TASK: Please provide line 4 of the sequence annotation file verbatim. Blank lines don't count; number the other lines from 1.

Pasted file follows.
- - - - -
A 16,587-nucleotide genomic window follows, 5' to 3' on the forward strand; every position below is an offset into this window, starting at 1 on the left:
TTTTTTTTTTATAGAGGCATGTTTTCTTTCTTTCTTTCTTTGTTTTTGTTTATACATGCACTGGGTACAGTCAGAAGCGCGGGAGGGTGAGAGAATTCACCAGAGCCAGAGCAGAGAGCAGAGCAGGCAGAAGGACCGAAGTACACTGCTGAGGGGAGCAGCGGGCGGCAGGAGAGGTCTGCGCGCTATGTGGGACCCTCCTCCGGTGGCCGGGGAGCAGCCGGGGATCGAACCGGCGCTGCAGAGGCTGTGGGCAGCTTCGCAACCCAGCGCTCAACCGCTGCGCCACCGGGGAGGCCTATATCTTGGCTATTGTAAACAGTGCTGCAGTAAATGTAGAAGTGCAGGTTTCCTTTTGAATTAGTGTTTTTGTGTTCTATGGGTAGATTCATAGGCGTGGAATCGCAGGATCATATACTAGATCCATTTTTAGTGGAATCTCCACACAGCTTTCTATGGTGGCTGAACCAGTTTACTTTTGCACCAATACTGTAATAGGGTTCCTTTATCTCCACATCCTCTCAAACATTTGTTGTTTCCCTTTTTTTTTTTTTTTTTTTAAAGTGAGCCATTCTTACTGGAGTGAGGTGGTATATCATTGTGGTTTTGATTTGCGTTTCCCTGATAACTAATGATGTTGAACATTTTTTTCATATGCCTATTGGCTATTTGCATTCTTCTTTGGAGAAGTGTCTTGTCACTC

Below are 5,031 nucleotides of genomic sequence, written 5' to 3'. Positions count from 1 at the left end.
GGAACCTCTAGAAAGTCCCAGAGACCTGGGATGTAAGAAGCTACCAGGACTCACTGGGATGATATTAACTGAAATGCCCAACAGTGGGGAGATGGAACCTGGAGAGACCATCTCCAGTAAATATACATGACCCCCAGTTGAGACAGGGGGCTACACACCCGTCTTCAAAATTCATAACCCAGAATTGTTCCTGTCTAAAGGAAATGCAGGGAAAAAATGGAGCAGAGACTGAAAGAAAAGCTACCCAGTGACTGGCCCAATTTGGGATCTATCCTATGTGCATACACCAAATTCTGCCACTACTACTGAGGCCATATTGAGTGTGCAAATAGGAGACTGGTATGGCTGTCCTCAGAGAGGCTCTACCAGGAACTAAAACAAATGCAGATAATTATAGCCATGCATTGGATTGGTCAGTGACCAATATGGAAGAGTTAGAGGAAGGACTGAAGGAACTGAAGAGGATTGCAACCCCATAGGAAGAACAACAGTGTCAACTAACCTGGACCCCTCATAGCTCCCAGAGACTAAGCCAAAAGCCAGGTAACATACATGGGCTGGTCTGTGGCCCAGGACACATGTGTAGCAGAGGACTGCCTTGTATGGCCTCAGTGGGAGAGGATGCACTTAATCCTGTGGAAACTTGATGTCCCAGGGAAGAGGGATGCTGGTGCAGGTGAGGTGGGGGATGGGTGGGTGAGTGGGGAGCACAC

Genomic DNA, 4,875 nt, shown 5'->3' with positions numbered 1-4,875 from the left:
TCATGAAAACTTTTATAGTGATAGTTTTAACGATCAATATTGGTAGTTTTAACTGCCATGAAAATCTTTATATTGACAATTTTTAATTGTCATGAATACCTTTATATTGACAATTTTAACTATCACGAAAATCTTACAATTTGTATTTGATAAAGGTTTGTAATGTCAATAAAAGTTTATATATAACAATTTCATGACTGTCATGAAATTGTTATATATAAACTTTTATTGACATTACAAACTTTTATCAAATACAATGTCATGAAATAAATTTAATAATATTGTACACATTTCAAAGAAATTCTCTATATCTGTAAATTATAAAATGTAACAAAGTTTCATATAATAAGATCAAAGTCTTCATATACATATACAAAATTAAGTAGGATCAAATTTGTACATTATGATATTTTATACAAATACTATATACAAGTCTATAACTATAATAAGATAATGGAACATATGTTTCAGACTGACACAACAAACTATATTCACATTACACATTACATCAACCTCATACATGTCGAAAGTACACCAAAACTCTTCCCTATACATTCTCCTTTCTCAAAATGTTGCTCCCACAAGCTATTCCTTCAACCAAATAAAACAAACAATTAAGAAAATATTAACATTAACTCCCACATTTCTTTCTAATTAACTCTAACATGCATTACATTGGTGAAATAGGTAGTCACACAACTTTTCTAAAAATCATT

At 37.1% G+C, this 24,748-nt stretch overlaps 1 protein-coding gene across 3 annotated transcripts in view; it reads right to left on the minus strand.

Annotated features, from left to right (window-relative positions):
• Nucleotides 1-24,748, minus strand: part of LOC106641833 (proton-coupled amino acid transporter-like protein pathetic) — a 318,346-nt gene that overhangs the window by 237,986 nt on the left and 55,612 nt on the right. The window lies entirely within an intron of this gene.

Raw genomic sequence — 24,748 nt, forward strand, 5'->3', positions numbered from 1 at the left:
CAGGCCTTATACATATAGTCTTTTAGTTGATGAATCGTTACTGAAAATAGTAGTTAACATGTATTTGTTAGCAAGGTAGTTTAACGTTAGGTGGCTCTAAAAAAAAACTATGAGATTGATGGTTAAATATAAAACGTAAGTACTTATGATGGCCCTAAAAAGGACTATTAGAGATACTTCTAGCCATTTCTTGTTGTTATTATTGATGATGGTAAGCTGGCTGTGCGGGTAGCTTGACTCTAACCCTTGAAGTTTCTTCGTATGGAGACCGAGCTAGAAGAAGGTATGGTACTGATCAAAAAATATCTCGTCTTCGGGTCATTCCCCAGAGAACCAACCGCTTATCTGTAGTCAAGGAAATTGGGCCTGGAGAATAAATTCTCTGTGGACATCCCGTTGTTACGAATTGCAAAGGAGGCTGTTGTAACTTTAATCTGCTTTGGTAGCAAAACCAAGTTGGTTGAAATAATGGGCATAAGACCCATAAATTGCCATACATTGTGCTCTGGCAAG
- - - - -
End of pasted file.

GGAACCTCTAGAAAGTCCCAGAGACCTGGGATGTAAGAAGCTACCAGGACTCACTGGGATGATATTAACTGAAATGCCCAACAGTGGGGAGATGGAACCTGGAGAGACCATCTCCAGTAAATATACATGACCCCCAGTTGAGACAGGGGGCTACACACCCGTCTTCAAAATTCATAACCCAGAATTGTTCCTGTCTAAAGGAAATGCAGGGAAAAAATGGAGCAGAGACTGAAAGAAAAGCTACCCAGTGACTGGCCCAATTTGGGATCTATCCTATGTGCATACACCAAATTCTGCCACTACTACTGAGGCCATATTGAGTGTGCAAATAGGAGACTGGTATGGCTGTCCTCAGAGAGGCTCTACCAGGAACTAAAACAAATGCAGATAATTATAGCCATGCATTGGATTGGTCAGTGACCAATATGGAAGAGTTAGAGGAAGGACTGAAGGAACTGAAGAGGATTGCAACCCCATAGGAAGAACAACAGTGTCAACTAACCTGGACCCCTCATAGCTCCCAGAGACTAAGCCAAAAGCCAGGTAACATACATGGGCTGGTCTGTGGCCCAGGACACATGTGTAGCAGAGGACTGCCTTGTATGGCCTCAGTGGGAGAGGATGCACTTAATCCTGTGGAAACTTGATGTCCCAGGGAAGAGGGATGCTGGTGCAGGTGAGGTGGGGGATGGGTGGGTGAGTGGGGAGCACAC